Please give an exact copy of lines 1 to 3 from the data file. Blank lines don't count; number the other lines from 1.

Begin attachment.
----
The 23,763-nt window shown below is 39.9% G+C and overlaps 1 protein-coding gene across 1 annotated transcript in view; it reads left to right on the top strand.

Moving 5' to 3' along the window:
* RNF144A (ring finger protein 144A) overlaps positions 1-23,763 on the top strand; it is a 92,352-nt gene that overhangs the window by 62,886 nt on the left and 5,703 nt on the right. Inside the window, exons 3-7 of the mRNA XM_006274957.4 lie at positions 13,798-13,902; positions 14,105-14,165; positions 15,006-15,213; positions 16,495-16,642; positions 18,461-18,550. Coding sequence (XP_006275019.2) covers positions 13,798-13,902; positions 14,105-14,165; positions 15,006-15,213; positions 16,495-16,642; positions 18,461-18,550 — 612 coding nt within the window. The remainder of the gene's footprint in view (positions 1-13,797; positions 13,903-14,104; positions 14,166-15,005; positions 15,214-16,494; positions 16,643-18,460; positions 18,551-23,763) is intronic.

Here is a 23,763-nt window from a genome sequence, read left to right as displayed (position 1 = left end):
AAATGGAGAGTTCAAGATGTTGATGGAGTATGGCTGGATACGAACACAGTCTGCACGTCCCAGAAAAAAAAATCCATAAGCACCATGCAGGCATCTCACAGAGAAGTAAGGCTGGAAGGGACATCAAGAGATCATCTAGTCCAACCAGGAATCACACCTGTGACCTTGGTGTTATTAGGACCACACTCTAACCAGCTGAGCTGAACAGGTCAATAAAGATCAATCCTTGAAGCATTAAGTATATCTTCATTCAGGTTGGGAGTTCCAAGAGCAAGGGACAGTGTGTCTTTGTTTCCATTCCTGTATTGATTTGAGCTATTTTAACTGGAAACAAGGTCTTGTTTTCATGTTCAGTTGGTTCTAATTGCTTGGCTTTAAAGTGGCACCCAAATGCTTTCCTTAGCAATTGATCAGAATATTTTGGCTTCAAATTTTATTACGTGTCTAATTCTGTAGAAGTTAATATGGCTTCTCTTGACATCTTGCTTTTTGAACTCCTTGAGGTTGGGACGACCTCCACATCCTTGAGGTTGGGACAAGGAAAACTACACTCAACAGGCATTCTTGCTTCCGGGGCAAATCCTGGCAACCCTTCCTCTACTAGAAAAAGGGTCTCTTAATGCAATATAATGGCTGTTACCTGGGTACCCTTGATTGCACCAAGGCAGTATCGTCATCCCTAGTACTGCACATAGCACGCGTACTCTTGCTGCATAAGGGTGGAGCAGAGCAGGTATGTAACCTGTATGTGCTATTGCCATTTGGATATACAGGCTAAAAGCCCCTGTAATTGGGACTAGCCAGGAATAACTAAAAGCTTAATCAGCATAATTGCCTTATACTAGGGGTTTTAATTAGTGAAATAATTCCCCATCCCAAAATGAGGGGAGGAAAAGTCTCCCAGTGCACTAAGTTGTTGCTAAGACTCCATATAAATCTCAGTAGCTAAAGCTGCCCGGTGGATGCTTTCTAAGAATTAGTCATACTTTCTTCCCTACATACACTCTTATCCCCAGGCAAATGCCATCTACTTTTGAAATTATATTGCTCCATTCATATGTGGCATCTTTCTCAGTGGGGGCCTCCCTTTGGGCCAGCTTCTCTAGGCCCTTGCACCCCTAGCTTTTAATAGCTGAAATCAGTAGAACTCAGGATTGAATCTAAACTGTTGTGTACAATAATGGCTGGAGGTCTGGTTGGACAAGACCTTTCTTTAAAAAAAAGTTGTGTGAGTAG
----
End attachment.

The 23,763-nt window shown below is 39.9% G+C and overlaps 1 protein-coding gene across 1 annotated transcript in view; it reads left to right on the top strand.

Moving 5' to 3' along the window:
* RNF144A (ring finger protein 144A) overlaps positions 1-23,763 on the top strand; it is a 92,352-nt gene that overhangs the window by 62,886 nt on the left and 5,703 nt on the right. Inside the window, exons 3-7 of the mRNA XM_006274957.4 lie at positions 13,798-13,902; positions 14,105-14,165; positions 15,006-15,213; positions 16,495-16,642; positions 18,461-18,550. Coding sequence (XP_006275019.2) covers positions 13,798-13,902; positions 14,105-14,165; positions 15,006-15,213; positions 16,495-16,642; positions 18,461-18,550 — 612 coding nt within the window. The remainder of the gene's footprint in view (positions 1-13,797; positions 13,903-14,104; positions 14,166-15,005; positions 15,214-16,494; positions 16,643-18,460; positions 18,551-23,763) is intronic.